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APEC Summit: What President Biden and President Xi Need to Address

Updated: Mar 31

Migena Satyal

The Asia-Pacific Economic Cooperation Summit is being held in San Francisco from November 11-17, 2023 which will allow leaders and delegates from Asia-Pacific to discuss ongoing political and economic issues. During this dialogue, President Biden and President Xi are scheduled to meet on November 15 to discuss trade policies and Taiwan while addressing the rising tensions between China and United States.

Relations between China and United States have been particularly thorny recently. Beijing was furious with U.S. imposing export controls on advanced technology, U.S. military shot down a Chinese spy balloon as it traversed the continental U.S. and Taiwanese President stopped over in the United States earlier this year which antagonized Chinese officials that claim the island as a part of the country. China’s ties with North Korea and Russia has also heightened anxiety in the American political sphere.

These geopolitical tensions have had a spillover on the economy as well. Treasury Secretary Janet Yellen has insisted that the U.S. must maintain its economic ties with China. She has claimed, “We seek a healthy economic relationship with China that benefits both countries over time. When we have concerns about specific economic practices, such as those preventing American firms and workers from competing on a level playing field, we will communicate them directly.” Secretary Yellen will be setting the stage for the dialogue with Xi and Biden as she is set to meet with Vice Premier He Lifeng.

The theme for this year’s APEC Summit is of inclusiveness and interconnectedness but the relations between U.S. and China is more volatile and distant than ever. Analysts claim that given the competitive nature of the United States and China, expectations should remain low about the outcome of the summit. One of the biggest challenges, according to the deputy director for Asia at the Center for Strategic and International Studies, Nicolas Szechenyi, is the competitive nature of U.S. economic strategy in its new Indo-Pacific Economic Framework: “U.S. strategy is very much focused on economic competition with China.”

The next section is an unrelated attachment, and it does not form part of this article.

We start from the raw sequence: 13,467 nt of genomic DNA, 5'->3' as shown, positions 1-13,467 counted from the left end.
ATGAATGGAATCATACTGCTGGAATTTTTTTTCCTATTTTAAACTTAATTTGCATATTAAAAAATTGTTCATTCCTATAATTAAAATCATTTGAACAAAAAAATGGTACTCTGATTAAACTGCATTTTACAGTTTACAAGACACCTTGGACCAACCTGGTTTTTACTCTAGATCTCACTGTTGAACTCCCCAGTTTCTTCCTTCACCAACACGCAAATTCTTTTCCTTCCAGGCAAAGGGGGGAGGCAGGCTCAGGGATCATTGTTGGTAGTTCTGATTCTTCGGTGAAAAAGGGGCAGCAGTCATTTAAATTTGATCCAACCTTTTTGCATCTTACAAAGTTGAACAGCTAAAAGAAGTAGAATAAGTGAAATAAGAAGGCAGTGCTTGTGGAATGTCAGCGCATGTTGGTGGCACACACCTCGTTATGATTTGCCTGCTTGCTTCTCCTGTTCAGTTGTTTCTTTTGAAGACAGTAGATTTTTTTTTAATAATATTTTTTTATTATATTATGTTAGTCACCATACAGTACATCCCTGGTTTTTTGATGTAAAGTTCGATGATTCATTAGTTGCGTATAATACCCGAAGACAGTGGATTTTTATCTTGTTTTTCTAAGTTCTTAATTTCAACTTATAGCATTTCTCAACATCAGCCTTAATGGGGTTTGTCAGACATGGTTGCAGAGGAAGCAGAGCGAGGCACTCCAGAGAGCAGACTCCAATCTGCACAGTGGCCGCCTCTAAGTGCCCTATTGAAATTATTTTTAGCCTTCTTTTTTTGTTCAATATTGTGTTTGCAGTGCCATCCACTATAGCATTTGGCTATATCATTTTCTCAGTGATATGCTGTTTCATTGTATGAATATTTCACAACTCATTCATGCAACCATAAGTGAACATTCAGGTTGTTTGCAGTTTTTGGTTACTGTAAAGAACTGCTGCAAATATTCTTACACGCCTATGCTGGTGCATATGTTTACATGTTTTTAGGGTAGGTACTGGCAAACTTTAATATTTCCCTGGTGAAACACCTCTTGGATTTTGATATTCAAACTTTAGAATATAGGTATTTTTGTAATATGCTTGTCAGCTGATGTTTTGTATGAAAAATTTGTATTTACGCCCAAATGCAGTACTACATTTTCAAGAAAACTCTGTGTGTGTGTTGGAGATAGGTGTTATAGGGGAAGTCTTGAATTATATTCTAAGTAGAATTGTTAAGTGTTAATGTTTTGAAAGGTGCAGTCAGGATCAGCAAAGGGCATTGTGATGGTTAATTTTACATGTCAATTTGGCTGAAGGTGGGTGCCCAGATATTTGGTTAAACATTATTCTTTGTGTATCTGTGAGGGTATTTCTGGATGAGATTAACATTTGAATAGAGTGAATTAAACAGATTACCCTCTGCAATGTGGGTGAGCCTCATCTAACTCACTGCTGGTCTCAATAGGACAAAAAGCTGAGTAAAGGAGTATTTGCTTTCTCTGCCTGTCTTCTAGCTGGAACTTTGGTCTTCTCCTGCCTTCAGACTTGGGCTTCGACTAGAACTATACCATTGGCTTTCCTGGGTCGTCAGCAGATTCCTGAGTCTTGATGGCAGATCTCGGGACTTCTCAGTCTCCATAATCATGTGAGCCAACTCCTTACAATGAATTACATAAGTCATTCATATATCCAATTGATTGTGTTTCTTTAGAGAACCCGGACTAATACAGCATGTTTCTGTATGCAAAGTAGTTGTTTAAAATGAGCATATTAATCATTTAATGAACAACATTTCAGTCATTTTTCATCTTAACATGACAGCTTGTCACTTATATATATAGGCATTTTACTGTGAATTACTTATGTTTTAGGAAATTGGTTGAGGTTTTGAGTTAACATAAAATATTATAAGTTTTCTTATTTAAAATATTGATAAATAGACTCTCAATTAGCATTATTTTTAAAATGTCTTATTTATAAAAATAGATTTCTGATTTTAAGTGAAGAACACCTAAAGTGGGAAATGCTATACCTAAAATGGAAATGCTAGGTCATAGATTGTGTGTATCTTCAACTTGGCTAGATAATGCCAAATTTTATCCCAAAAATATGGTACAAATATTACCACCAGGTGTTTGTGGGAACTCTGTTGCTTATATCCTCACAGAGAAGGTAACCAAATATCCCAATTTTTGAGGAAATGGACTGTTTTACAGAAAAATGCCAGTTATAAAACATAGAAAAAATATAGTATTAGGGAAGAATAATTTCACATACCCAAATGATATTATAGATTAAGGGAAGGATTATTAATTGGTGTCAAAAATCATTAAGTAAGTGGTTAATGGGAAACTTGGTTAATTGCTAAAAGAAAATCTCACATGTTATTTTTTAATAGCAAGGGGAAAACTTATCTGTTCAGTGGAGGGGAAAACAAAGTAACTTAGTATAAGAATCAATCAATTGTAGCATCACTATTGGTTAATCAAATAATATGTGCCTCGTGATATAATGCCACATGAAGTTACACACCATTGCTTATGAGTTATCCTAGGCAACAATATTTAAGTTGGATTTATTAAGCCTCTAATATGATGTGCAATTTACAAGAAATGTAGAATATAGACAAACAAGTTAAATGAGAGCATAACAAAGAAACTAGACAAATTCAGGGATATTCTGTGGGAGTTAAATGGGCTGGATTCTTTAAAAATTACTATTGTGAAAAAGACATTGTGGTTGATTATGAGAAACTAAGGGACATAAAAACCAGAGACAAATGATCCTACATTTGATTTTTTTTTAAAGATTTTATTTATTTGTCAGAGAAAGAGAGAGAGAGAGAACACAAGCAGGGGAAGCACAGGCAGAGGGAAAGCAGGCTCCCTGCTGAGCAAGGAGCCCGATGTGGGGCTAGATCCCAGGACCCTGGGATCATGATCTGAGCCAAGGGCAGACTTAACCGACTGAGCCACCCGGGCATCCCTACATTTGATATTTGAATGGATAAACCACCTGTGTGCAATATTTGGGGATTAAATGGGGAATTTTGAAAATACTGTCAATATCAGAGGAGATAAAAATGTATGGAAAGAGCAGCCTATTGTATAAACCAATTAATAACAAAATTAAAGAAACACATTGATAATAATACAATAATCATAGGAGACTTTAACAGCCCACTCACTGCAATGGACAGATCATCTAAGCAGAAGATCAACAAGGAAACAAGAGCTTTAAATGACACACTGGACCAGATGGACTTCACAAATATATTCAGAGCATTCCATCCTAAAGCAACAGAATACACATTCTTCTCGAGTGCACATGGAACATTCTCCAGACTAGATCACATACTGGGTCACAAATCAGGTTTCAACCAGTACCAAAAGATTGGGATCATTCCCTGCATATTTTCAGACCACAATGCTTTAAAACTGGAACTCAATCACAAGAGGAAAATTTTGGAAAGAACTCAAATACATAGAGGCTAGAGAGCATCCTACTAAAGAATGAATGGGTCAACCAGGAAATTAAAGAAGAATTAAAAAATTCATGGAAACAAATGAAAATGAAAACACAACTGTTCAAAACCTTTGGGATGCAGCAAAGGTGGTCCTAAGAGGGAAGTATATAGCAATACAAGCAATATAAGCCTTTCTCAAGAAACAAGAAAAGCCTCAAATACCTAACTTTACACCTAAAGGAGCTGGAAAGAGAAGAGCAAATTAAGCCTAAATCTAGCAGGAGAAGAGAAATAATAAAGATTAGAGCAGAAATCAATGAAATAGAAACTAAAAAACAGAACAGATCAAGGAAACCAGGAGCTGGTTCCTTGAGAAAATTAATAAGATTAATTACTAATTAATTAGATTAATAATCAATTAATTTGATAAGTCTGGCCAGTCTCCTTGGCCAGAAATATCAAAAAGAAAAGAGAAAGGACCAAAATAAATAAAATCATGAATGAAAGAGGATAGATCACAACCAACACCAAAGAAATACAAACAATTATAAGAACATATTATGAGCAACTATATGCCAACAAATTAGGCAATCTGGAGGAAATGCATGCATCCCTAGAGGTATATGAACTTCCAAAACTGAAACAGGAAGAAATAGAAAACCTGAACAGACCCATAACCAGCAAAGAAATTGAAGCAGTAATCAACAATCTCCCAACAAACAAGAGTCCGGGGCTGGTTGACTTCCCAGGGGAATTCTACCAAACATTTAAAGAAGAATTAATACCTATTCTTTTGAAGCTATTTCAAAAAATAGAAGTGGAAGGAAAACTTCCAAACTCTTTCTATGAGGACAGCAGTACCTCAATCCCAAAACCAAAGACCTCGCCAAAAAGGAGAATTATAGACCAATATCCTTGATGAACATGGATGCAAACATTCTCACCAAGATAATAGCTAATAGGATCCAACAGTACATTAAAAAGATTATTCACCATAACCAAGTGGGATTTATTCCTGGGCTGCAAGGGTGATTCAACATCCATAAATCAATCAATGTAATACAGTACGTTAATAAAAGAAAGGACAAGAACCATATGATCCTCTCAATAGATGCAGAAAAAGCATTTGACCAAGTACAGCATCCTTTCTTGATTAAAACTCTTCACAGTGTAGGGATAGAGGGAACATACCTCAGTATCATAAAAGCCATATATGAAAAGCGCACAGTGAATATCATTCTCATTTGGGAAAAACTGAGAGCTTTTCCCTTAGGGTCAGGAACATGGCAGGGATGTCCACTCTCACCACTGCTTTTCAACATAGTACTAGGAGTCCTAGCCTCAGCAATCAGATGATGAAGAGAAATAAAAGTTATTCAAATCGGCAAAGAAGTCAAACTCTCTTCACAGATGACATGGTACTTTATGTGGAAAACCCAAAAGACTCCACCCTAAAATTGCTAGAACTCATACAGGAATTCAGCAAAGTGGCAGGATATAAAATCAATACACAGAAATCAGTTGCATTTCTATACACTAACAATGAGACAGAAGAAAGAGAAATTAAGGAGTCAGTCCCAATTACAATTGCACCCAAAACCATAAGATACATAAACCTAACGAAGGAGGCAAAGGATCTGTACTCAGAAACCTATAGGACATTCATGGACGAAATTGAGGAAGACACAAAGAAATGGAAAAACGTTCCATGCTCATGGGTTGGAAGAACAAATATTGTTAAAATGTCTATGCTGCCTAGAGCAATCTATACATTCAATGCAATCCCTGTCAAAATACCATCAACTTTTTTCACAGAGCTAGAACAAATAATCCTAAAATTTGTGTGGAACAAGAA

China’s major concerns also include curtailment of supply chain, restrictions on technology products like semiconductors, and tariffs on Chinese goods.

Moving forward, Chinese and American officials need to salvage their relationship based on mutual respect and understanding despite that tensions that have emerged in recent years. The focus needs to be people and the economy as it is imminent to stabilize the market expectations and form a good environment for foreign direct investments. The talks during the APEC summit need to be guided through the lens of cooperation than competition.


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